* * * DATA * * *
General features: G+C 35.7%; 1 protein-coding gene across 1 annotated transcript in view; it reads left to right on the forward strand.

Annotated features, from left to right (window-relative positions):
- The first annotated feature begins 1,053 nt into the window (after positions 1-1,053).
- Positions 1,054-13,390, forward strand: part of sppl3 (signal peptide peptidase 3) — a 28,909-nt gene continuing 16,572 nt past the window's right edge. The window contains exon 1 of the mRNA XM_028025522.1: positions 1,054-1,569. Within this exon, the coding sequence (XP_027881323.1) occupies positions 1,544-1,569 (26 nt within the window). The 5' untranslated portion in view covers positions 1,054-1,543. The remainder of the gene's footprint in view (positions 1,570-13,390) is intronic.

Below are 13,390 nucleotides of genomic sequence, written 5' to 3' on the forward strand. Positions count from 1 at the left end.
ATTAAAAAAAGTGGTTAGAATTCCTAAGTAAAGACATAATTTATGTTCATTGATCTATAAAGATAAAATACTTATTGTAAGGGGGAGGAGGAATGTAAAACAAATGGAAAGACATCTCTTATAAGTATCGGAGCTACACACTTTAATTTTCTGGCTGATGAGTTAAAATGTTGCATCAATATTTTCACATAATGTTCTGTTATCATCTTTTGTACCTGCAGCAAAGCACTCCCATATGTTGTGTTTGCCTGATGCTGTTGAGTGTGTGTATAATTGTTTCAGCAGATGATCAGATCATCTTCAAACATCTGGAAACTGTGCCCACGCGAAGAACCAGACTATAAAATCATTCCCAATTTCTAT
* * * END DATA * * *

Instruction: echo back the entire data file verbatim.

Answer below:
General features: G+C 35.7%; 1 protein-coding gene across 1 annotated transcript in view; it reads left to right on the forward strand.

Annotated features, from left to right (window-relative positions):
- The first annotated feature begins 1,053 nt into the window (after positions 1-1,053).
- Positions 1,054-13,390, forward strand: part of sppl3 (signal peptide peptidase 3) — a 28,909-nt gene continuing 16,572 nt past the window's right edge. The window contains exon 1 of the mRNA XM_028025522.1: positions 1,054-1,569. Within this exon, the coding sequence (XP_027881323.1) occupies positions 1,544-1,569 (26 nt within the window). The 5' untranslated portion in view covers positions 1,054-1,543. The remainder of the gene's footprint in view (positions 1,570-13,390) is intronic.

Below are 13,390 nucleotides of genomic sequence, written 5' to 3' on the forward strand. Positions count from 1 at the left end.
ATTAAAAAAAGTGGTTAGAATTCCTAAGTAAAGACATAATTTATGTTCATTGATCTATAAAGATAAAATACTTATTGTAAGGGGGAGGAGGAATGTAAAACAAATGGAAAGACATCTCTTATAAGTATCGGAGCTACACACTTTAATTTTCTGGCTGATGAGTTAAAATGTTGCATCAATATTTTCACATAATGTTCTGTTATCATCTTTTGTACCTGCAGCAAAGCACTCCCATATGTTGTGTTTGCCTGATGCTGTTGAGTGTGTGTATAATTGTTTCAGCAGATGATCAGATCATCTTCAAACATCTGGAAACTGTGCCCACGCGAAGAACCAGACTATAAAATCATTCCCAATTTCTAT